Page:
BELIZE CITY, Mon. Apr. 20, 2015–The Caribbean Court of Justice (CCJ), this morning, gave its nod of approval to Gregory August, agreeing to hear his application as “a poor person,” to challenge his conviction for the 2009 murder of Alvin Alpheus Robinson, 73, for which August was sentenced to life behind bars.
However, the CCJ will not begin its hearing until the Court of Appeal has had a chance to deliberate on a very critical dimension of the case – a claim advanced by August’s attorney, Eamon Courtenay, SC, asserting that the life sentence handed down to August back in 2012, which under Belize laws means that he cannot get parole, is unconstitutional.
The Court of Appeal had ruled in February 2015 that it would uphold the conviction of the lower court. Courtenay takes over at the CCJ level from Anthony Sylvester, who represented August at the Court of Appeal, and Courtenay plans to argue at the CCJ that his client was wrongly convicted.
In a historic sitting held in Belize City this morning, inside the courtroom of Chief Justice Kenneth Benjamin, a 5-member panel of CCJ justices heard both parties before deciding to admit August’s appeal.
CCJ President, Justice Dennis Byron, expressed his concern, in this morning’s session, that the constitutional issues had not been adequately addressed by the lower court.
Not only will August’s appeal be the first criminal appeal the CCJ will hear from Belize, under its appellate jurisdiction; August’s case will also test a critical question for more than 30 inmates serving life sentences at the Belize Central Prison.
Last November, legal experts in Belize in collaboration with the Death Penalty Project of the UK, which assisted in drafting papers for August’s appeal, unveiled a set of far-reaching recommendations in the document: Behind the Prison Gates: Findings and Recommendations from a Visit by Joseph Middleton to Belize Central Prison.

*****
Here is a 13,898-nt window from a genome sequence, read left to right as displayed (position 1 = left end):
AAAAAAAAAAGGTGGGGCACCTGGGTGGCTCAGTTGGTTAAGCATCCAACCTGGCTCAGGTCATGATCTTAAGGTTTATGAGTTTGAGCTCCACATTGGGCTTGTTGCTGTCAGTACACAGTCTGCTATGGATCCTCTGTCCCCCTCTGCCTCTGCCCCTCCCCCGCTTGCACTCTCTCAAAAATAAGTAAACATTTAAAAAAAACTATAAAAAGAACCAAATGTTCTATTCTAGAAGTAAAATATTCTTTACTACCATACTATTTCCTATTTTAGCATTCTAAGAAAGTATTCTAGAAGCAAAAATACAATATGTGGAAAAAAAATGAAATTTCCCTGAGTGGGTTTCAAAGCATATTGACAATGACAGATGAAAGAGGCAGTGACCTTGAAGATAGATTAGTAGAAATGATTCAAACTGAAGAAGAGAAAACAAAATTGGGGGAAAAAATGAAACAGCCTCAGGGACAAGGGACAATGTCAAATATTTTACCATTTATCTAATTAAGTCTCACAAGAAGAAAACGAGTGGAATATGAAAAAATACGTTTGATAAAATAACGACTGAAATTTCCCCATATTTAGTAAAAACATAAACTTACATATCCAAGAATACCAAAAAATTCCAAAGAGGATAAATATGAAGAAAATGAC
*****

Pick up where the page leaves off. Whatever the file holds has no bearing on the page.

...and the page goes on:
One of the recommendations made in the Middleton report is that “litigation be initiated, where appropriate, to challenge mandatory life sentences without the possibility of parole, where it applies.”
That report indicated that there were, at the time, 33 inmates serving sentences of life imprisonment (‘lifers’), and at least one person serving a life sentence for murder was a minor when the offence was committed.
The report notes that all but one of the inmates convicted of murder are serving life sentences, with Adolph Harris, who had his death sentence commuted to 20 years’ imprisonment, being the exception.
Behind the Prison Gate notes that, “After a change to the Prison Rules in 2002, inmates convicted of murder can never be eligible for parole, whatever their sentence. If sentenced to a determinate sentence, prisoners may be eligible for remission [or discharge ‘by good conduct and industry’].”
The report added that, after the mandatory death sentence was ruled unconstitutional in the case of Reyes versus the Queen, the Prison Rules were amended to the effect that offenders convicted of murder were ineligible for parole. It also explained that inmates serving a life sentence for murder, or any other offence, cannot meet this requirement, and, therefore, are ineligible for remission.